5 Major Medicare Facts You Need to Know


Advancing years might bring wisdom but it brings other things too. About 80% of older people know this all too well. They have a chronic disease.

As you grow older, are you prepared for the illness of old age? Perhaps it’s time to think about Medicare. Read on to learn 5 Medicare facts you need to know.

1. It’s Never Too Early

Medicare is something you should think about when you’re 65. Right?

That’s wrong. You need to be thinking about it well before you’re 65. There’s plenty to think about so thinking about it early is a sensible thing to do.

You need to consider whether the doctors and drugs that matter to you are covered. If not, do you want to make other arrangements? You should plan for the expense including premiums and deductibles.

If you expect to travel or move home, what are the implications? You may need to make plans for coverage in other states or even abroad.

In short, plan.

2. Check What’s Covered?

Medicare Part A covers hospital inpatient care. If you are eligible for Medicare and you’ve paid 10 years’ worth of Social Security tax, you won’t have any premiums to pay. There’s just an annual deductible.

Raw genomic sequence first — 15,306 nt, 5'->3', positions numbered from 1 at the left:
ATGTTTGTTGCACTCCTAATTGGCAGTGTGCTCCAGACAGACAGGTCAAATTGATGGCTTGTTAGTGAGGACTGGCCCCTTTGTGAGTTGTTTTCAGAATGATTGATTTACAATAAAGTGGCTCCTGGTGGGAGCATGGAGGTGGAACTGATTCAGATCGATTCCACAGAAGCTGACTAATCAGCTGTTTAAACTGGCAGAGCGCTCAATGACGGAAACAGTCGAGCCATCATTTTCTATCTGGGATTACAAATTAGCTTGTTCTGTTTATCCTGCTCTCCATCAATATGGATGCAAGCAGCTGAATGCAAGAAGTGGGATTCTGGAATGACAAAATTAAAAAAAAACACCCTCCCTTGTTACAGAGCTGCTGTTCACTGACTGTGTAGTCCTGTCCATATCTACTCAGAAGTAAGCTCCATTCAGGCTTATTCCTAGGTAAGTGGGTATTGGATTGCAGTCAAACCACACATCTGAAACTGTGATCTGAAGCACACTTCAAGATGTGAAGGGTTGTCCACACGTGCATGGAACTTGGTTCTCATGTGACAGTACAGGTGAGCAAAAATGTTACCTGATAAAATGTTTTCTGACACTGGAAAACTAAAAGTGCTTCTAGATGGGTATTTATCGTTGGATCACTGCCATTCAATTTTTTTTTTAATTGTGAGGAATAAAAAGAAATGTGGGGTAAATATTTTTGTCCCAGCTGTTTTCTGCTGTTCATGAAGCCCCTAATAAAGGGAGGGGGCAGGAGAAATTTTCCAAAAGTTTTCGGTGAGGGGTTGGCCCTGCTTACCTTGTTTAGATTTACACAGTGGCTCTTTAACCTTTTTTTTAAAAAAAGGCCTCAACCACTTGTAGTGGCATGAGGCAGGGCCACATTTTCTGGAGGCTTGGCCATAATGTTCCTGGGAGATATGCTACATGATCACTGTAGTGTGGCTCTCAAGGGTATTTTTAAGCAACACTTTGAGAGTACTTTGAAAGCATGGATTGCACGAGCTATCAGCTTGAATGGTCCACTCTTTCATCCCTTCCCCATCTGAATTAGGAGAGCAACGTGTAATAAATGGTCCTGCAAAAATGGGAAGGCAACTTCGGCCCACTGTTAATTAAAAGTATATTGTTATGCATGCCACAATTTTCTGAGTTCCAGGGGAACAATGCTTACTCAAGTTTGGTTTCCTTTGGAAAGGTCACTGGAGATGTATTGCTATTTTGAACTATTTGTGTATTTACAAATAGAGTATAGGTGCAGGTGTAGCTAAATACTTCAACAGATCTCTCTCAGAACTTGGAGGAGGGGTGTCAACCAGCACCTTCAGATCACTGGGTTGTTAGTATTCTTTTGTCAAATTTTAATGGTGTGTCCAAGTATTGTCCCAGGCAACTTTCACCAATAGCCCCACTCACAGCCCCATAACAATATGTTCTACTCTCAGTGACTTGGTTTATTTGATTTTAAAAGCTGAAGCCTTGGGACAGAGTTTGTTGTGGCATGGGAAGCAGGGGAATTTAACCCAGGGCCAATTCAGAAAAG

Part A gets you up to 60 days of hospital treatment. After that, you have to pay.

Medicare Part B covers outpatient and doctor’s fees. It also covers home care. Premiums depend on your income and you have an annual deductible. That means you only pay 20% of medical fees and nothing for preventative treatments.

Part C refers to private insurance company plans. It covers the same services as Part A and B. It can also cover drugs and some other services. Costs vary from insurance company to insurance company.

Part D is about drug plans. There are many options to consider.

As well as the A, B, C, and D parts of Medicare, you can add to your cover through Supplemental Insurance. You may see advertising for these services from companies marketing using Medicare supplement leads through social media. 

3. It’s Not Necessarily Automatic

Don’t think that you just have to turn 65 and your Medicare automatically starts. People getting Social Security might get Parts A and B automatically. If your Social Security is delayed you need to sign up for Medicare. Do it more than three months before your birthday to ensure you get it from 65 years of age.

4. Your Prescription Drug Plan Late Enrollment Penalty

When you sign up for a prescription drug plan matters. If you don’t sign up for one at the time you get Medicare, the delay could be expensive.

A delay of more than 63 days can result in a late enrollment penalty. This increases the longer you remain uninsured.

5. Open Enrollment Dates

The open enrollment dates are important. From October 15 to December 7, is when you can make changes to your plans. This applies to health coverage and also to your prescription drug plans.

The new coverage will start on January 1.

Know Your Medicare Facts

It might seem complicated but you need to know these Medicare facts. Medicare can make a huge difference to your financial and medical health. It’s important for your wellbeing in later life. 

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